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A Startup Hopes to Help Computers Understand Web Pages

•, By Rachel Metz
 No matter what language you speak, when you look at a Web page, you can get a good idea of the purpose of the different elements on it—whether they're images, videos, text, music, or ads. It's not so easy for machines to do the same, though.

That's where Diffbot hopes to make a difference. The startup, based in Palo Alto, California, offers application programming interfaces that make it possible for machines to "read" the various objects that make up Web pages. This could enable a publisher to repurpose the contents of pages for a mobile app, or help a startup build a price-comparison site.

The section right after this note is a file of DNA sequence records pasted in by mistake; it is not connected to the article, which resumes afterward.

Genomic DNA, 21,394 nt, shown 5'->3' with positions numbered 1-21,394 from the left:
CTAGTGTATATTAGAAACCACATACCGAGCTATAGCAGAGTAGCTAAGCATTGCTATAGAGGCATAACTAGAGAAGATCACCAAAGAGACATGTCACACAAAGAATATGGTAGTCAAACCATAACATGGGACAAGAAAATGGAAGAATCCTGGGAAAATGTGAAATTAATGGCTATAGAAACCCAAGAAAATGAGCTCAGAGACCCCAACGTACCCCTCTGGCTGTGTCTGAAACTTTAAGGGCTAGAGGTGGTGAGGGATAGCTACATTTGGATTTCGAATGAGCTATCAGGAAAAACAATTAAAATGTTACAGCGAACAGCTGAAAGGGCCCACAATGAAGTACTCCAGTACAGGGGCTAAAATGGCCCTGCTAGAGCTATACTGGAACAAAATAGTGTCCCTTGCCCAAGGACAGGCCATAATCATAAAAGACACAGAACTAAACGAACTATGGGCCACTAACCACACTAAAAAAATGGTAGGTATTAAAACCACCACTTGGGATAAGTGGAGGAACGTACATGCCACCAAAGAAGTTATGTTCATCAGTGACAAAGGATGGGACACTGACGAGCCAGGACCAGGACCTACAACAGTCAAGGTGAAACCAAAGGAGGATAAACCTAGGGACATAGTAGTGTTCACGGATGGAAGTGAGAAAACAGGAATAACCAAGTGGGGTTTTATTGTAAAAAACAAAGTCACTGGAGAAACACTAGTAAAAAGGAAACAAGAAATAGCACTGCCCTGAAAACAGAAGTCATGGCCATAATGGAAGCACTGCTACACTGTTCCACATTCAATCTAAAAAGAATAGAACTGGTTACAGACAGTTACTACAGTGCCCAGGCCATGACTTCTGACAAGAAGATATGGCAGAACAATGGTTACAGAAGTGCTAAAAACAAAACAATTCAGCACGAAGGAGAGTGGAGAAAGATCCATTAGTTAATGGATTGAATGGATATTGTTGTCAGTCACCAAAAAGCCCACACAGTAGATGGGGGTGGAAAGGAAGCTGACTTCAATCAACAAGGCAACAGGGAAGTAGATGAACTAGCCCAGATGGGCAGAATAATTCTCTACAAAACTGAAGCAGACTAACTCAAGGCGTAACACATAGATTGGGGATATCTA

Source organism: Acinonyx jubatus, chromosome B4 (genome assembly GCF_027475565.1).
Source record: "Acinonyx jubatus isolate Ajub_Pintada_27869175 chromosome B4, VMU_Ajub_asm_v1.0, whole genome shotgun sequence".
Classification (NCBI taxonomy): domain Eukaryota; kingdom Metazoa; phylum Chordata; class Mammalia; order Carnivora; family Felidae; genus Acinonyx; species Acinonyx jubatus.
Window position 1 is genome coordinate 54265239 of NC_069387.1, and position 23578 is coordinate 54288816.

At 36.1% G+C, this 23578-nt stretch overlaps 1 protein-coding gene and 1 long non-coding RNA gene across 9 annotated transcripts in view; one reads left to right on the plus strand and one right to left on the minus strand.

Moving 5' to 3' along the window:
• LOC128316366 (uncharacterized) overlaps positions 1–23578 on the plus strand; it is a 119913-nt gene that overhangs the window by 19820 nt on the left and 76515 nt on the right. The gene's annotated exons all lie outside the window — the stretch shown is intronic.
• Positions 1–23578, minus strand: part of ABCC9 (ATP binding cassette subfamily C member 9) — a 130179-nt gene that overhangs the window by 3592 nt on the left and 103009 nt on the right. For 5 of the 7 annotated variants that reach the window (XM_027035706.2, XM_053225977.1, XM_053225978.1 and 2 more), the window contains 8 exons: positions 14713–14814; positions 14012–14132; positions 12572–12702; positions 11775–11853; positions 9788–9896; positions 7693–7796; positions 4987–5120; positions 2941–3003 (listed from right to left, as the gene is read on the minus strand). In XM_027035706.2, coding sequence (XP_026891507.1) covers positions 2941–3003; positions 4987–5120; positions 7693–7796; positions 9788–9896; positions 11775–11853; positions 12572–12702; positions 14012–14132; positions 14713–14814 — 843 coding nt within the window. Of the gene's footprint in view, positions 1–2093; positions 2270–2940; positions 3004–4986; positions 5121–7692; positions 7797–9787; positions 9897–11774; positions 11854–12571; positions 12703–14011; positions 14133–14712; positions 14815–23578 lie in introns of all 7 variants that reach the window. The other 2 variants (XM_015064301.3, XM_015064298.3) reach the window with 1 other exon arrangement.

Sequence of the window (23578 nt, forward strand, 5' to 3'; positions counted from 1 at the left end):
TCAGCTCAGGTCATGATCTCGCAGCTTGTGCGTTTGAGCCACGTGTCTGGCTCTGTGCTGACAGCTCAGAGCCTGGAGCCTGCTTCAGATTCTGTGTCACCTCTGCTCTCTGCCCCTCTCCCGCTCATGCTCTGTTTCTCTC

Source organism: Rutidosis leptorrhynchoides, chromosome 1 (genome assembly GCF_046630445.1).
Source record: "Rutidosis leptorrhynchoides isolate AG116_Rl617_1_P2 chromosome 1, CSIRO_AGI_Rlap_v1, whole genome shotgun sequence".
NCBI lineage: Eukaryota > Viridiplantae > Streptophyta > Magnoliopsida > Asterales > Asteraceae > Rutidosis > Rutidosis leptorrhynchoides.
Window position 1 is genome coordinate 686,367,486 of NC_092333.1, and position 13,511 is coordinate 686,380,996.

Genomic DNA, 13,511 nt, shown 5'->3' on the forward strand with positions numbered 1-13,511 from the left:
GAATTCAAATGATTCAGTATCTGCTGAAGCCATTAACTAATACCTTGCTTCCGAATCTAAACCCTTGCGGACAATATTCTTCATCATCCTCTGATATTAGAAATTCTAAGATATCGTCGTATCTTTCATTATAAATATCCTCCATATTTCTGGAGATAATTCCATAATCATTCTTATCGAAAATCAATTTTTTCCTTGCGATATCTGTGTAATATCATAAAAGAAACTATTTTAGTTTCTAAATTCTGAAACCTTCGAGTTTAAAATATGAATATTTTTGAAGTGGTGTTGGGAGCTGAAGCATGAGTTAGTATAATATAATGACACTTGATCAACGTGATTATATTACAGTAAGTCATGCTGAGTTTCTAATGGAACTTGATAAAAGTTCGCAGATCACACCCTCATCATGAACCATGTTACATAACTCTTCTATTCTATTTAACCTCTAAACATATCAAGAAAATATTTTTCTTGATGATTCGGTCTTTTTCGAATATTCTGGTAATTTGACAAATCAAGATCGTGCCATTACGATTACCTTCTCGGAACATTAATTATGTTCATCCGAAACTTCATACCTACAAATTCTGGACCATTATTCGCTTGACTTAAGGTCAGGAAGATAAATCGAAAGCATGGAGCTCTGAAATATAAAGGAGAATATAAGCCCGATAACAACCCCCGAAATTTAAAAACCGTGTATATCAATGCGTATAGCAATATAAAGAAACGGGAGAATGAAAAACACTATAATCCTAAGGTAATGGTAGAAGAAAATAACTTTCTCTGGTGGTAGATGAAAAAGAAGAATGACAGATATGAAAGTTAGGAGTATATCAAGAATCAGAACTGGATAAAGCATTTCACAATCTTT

The company's efforts come at a time when some tech titans are also working to add more structure to the vast amount of data on the Web. Google, for example, recently unveiled the Knowledge Graph, an effort to identify the meaning of search queries and return relevant results, rather than simply matching the text of a query with Web pages that include the same words. But these efforts usually rely on people to help by tagging Web content to infer meaning.

John Davi, Diffbot's vice president of product, says that at its heart, the company is about taking the visual learning technology that propels self-driving cars forward on a road and applying it to Web pages.

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